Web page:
On Saturday, July 21, we join with The Episcopal Church in our monthly commitment to #PrayFastAct. This month, our focus is on protecting Medicaid, Medicare and Social Security for the future. Medicaid, Medicare and Social Security are the core of our nation’s medical and income safety net for the elderly, unemployed, underemployed and disabled. In recent decades, investments in programs that spur the economic potential of individuals has declined, which has led to an increase in the number of people needing the support of these programs. Together, these programs and other safety net measures represent a significant amount of annual federal spending.
Recently, proposals have been made to change the programs by manipulating eligibility or coverage to reduce spending. Difficult, but responsible, changes require Congress and the nation to invest in programs that reduce the long-term need for these programs and minimize the individual impact of the economic cycle so that these programs can cost less because they are needed less.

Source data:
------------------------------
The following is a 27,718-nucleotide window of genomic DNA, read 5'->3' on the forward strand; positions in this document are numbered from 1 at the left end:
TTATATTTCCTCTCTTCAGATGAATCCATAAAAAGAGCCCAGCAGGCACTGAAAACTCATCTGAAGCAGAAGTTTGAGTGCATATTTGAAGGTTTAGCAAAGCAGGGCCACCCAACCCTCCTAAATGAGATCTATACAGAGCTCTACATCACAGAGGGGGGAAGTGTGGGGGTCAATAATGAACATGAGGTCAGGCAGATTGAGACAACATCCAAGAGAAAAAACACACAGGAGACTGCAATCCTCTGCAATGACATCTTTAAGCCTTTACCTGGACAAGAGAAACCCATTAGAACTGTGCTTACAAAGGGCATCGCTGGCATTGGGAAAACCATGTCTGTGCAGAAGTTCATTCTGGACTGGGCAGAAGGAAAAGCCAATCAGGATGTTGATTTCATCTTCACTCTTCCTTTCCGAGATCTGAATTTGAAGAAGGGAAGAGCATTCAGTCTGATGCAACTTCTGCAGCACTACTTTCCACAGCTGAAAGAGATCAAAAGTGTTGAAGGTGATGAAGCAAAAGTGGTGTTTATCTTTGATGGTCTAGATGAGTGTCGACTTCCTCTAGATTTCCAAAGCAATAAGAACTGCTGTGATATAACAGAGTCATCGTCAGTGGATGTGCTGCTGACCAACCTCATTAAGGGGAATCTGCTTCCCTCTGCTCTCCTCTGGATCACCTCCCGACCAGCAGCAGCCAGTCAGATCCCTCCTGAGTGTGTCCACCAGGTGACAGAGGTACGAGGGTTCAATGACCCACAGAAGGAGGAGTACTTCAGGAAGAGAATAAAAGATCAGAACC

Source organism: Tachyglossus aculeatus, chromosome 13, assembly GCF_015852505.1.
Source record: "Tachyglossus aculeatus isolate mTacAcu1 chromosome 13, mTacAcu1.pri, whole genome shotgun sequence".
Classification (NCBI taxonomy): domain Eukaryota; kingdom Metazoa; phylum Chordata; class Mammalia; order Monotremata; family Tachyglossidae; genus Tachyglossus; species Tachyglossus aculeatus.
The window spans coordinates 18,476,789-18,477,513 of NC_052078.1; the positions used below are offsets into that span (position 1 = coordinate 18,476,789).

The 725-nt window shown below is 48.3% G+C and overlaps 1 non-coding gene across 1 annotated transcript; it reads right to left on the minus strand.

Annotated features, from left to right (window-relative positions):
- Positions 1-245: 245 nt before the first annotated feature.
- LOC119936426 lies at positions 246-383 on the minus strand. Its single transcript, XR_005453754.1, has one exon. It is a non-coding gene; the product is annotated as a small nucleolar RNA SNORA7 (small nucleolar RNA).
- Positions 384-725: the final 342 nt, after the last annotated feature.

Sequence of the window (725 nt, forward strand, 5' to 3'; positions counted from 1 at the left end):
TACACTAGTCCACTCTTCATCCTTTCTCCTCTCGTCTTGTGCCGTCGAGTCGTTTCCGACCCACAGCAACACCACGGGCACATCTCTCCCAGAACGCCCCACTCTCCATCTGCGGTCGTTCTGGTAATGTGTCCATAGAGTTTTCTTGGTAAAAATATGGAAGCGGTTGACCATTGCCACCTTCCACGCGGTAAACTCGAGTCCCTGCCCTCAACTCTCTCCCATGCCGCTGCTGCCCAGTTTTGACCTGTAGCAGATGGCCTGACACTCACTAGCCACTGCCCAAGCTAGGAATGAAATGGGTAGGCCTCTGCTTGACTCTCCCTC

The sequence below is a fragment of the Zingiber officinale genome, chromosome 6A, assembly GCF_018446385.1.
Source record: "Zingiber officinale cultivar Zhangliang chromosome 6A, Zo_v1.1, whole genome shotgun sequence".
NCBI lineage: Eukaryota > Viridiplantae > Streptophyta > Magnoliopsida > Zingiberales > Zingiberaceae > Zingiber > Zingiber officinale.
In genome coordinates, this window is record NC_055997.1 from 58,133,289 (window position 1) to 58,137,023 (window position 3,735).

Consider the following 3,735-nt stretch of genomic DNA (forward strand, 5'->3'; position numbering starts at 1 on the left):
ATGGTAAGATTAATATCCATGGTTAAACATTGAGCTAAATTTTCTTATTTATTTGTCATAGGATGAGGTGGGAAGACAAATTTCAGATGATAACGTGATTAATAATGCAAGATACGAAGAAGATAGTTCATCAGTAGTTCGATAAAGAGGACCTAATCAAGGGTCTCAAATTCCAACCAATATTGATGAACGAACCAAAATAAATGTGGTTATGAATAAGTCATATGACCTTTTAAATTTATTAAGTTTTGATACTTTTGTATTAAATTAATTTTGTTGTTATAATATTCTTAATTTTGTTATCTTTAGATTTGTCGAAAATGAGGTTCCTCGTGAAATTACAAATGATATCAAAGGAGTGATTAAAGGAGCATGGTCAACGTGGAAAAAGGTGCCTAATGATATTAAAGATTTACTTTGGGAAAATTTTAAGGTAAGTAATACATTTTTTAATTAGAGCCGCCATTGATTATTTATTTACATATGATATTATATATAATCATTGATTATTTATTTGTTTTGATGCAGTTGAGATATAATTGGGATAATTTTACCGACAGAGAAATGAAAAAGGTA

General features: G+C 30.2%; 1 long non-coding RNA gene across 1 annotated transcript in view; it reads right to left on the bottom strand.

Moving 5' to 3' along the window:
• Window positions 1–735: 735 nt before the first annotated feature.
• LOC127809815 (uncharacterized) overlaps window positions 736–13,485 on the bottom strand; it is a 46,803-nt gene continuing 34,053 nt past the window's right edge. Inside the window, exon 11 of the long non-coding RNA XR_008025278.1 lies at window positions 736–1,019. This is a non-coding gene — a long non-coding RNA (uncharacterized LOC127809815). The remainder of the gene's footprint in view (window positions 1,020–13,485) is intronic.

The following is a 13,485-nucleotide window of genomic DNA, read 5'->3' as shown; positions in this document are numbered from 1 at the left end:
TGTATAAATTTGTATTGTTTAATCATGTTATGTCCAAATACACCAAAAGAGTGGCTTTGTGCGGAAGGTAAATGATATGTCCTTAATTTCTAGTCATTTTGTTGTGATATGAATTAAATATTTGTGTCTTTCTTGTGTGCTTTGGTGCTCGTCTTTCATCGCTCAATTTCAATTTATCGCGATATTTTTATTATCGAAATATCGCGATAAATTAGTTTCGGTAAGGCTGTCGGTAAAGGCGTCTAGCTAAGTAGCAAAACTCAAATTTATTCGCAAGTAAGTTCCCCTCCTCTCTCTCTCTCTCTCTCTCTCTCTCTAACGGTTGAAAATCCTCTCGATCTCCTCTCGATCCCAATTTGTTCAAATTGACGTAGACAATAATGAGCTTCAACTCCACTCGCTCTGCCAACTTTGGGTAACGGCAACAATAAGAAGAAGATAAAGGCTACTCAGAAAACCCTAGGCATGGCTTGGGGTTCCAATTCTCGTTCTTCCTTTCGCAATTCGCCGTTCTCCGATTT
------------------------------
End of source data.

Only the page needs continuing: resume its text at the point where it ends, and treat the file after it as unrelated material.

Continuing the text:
FARM BILL: The Senate passed a bipartisan 2018 farm bill last month that ELCA Advocacy supported. The bill will now go to a conference between the House and Senate. ELCA Advocacy plans to work to ensure that the Senate bill prevails over the House bill, which would make cuts to the Supplemental Nutrition Assistance Program (SNAP). Learn more about the Senate and House versions of the farm bill by reading “The Senate Farm Bill: What a Difference Bipartisanship Makes” on the ELCA Advocacy blog.
MIGRATION AND AMMPARO: In June, the House rejected a hardline immigration bill introduced by Rep. Bob Goodlatte, R-Va. Securing America’s Future Act (H.R. 4760) would have drastically cut the nation’s legal immigration levels and provided funding for building a border wall, while also offering temporary status for “Dreamers.” ELCA Advocacy opposed the bill. The House has yet to vote on a proposed compromise immigration bill. You can take action on this issue by visiting the ELCA Advocacy Action Center.